The Beijing Olympiad, China’s human rights record and Western Orientalism
26.03.2007By Paul Close
Whether Sinophile or Sinophobe, early European merchants, missionaries and ambassadors, such as Lord George Macartney, have bequeathed fascinating accounts of the China they encountered, while telling us just as much about their Western prejudices as about China itself.
Many notable Western scholars have been drawn to the exotic features of Chinese civilization. For instance, Baron de Montesquieu (1689–1755) is one of many Western thinkers who have looked to China for inspiration in trying to make sense of and advances in politics and governance among other areas of social life. Equally significant has been the cultural and aesthetic impact of China on the West, with Chinoiserie as objets d’art having been transported to the West for many centuries to great critical acclaim.
Indeed, from Chinoiserie and Orientalism (*) to the Yellow Peril and US containment, China has loomed large in the Western psyche. The perceived wealth, luxury, eroticism and depravity of the East has variously attracted and repelled, while the Eastern political order has been depicted by some as despotic and tyrannical, but by others as an expression of enlightened totalitarianism – as a utopian polity, in which mandarins (philosopher kings) ruled benevolently.
From the philosophes, such as Voltaire, to twentieth-century intellectuals, such as Jean Paul Sartre, the Chinese state of affairs has been regularly idealized in the West. Eastern sensuality has been contrasted with, and indeed viewed as a threat to, Western virility. The decadent, emotional and irrational East has been feminized and counter posed to the virtues and masculinity of the West, providing in the process a justification for European imperialism.
This myopic Orientalism continues to figure strongly in Western writing, thinking and attitudes about the East in general and China in particular, colouring, shaping and determining the Western approach to everything concerning that part of the world. The question arises, therefore, ‘what will be the impact of China’s treatment of that Western inspired mega-event, the modern Olympiad?
An opportunity to study the West’s fascination with China
As a team of insiders and outsiders, my co-authors and I have been both caught up in the Western fascination with China and intrigued by this fascination as a topic in itself.
Herein lies the cocktail of influences that inspired our decision in the early weeks of 2004 as the Athens Olympic Games approached to research and write about the follow-on event, the Beijing Olympiad, the four-year period starting with the closing ceremony of the Athens Games and ending with the closing ceremony of the 2008 Beijing Games.
We would write a book (**) about the sport involved, but in the broadest sense, and in the widest possible context – that of the global developments within which all sport is embedded and in relation to which sport plays an important, formative role.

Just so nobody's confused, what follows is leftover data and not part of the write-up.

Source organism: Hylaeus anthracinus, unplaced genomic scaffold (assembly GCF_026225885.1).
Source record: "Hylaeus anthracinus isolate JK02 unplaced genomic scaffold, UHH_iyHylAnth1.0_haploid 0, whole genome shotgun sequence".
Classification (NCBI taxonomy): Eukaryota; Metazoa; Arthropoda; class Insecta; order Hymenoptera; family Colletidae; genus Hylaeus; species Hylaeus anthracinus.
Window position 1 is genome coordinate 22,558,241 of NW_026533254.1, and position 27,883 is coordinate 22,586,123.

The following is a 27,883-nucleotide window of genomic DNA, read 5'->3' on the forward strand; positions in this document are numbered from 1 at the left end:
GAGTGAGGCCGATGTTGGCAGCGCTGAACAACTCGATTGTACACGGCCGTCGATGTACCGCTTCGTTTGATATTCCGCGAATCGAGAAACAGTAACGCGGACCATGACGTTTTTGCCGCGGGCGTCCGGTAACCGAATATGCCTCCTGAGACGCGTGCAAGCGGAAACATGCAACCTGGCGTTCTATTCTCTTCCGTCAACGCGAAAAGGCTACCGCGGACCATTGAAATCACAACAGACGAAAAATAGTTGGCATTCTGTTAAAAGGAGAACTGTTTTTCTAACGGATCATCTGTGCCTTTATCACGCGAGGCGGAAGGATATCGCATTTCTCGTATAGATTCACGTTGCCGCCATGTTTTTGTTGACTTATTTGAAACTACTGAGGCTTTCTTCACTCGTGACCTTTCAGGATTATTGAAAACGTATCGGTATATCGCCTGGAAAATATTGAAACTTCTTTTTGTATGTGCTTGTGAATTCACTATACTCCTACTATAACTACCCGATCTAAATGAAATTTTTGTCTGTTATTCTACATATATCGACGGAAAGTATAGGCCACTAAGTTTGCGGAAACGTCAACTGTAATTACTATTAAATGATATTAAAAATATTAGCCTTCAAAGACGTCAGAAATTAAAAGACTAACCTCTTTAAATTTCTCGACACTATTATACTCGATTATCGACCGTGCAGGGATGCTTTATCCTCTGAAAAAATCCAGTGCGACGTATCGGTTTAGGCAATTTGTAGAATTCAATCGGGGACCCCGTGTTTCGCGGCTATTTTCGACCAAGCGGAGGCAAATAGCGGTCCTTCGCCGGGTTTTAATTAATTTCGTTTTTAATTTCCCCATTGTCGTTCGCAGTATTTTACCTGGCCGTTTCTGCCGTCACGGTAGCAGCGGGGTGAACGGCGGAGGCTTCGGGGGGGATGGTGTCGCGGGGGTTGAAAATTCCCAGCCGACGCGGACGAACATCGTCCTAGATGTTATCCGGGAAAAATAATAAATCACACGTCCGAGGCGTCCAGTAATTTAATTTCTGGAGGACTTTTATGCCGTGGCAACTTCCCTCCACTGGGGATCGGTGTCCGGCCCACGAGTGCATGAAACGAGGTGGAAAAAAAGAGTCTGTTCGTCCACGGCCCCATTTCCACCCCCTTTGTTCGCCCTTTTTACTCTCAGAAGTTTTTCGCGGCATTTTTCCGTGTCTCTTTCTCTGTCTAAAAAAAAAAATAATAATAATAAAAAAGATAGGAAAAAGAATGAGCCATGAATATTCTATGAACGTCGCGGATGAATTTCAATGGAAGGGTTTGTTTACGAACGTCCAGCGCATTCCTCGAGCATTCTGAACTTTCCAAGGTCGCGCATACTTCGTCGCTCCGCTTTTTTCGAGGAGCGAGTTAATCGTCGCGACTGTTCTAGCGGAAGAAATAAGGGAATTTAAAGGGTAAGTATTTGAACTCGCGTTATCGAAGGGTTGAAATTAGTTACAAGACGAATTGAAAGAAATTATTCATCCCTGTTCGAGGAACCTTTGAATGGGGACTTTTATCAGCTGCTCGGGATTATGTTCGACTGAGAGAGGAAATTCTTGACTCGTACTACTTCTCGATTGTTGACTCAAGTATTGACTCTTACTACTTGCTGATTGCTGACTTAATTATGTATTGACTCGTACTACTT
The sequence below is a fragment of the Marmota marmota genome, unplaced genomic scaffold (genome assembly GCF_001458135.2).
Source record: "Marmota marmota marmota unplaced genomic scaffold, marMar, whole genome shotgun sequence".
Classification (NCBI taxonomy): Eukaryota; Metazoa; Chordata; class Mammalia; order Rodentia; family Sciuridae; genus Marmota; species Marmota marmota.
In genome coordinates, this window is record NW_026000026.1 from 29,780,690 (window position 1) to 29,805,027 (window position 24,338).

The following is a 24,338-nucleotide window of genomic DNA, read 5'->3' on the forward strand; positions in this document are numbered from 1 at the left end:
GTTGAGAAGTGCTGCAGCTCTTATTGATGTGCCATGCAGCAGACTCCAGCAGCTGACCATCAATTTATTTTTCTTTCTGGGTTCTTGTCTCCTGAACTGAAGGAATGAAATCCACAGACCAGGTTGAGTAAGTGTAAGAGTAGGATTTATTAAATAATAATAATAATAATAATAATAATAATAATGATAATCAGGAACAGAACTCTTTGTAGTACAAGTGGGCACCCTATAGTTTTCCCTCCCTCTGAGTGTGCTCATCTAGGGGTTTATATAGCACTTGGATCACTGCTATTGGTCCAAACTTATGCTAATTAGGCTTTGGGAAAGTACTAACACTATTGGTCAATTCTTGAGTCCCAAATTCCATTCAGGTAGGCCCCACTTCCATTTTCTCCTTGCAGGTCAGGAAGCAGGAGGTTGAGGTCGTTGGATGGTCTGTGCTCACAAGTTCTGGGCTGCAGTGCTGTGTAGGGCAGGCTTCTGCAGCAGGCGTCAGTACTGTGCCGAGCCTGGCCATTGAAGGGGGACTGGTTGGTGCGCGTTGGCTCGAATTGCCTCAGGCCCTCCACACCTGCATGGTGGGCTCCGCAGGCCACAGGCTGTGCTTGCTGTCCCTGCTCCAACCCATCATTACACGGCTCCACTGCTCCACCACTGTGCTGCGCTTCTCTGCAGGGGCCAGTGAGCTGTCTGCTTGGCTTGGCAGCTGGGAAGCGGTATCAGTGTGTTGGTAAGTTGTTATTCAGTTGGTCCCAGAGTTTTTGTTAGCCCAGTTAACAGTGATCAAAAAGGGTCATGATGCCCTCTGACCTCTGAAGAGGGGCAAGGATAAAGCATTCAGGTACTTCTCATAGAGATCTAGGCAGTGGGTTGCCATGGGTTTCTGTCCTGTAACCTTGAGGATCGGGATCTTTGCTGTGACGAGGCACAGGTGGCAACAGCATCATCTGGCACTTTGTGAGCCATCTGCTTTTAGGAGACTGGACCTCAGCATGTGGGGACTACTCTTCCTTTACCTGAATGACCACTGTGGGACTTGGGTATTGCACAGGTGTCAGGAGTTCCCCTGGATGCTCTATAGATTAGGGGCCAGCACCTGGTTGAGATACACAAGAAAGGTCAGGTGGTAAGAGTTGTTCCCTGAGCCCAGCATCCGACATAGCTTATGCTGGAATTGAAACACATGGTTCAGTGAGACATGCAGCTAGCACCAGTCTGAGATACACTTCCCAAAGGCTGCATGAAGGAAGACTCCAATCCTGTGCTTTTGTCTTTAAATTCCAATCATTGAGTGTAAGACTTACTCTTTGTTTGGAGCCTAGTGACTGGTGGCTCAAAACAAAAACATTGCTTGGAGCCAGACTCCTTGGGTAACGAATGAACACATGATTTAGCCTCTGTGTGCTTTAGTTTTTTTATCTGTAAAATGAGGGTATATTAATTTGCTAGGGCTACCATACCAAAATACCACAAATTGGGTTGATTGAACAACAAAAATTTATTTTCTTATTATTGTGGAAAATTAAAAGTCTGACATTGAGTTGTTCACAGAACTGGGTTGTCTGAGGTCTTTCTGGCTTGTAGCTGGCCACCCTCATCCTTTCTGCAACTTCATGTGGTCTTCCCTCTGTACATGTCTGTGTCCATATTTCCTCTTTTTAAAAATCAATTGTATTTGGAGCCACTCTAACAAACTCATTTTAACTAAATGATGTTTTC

The Beijing Olympiad has presented us with an opportunity to study a subject which we enjoy personally but which, at the same time, has immense significance in relation to our respective, overlapping areas of scholarly research as well as to major social developments at the global level.
Multi-disciplinary academic evaluation of the Beijing Games
We hope that our pleasures, interests and also concerns surrounding the Beijing Olympiad will come over to the readers of our book. We are China watchers in the popular sense, while being more precisely China scholars, who have endeavoured to come up with an objective examination of the Beijing Olympiad along with much else besides.
At the same time, we recognize the limitations of any work which seeks to be scholarly and objective. We are committed to a critical approach to what we study, which for present purposes means being critical both of China and of those who are critical of China from the standpoint of Western society, culture and continuing (if only for the time being) hegemony.
We strenuously avoid making a simple, crude attack on Chinese society, governance, human rights record and the like from a narrow, taken-for granted Western point of view. Our approach is far more cautious and, we trust, more balanced, scrutinizing as far as possible Western-based notions, interests and motives, such as those that underpin the Olympic movement, which after all may be regarded as yet another vehicle of Western imperialism, albeit of the latter-day variety.
Our critical approach also entails taking to task our own scholarly disciplines for their limitations, bias and somewhat imperious tendencies. We hope to have contributed to the conceptual, analytical and theoretical strengths of such disciplines as Sociology, Political Studies, International Relations, and Legal Studies.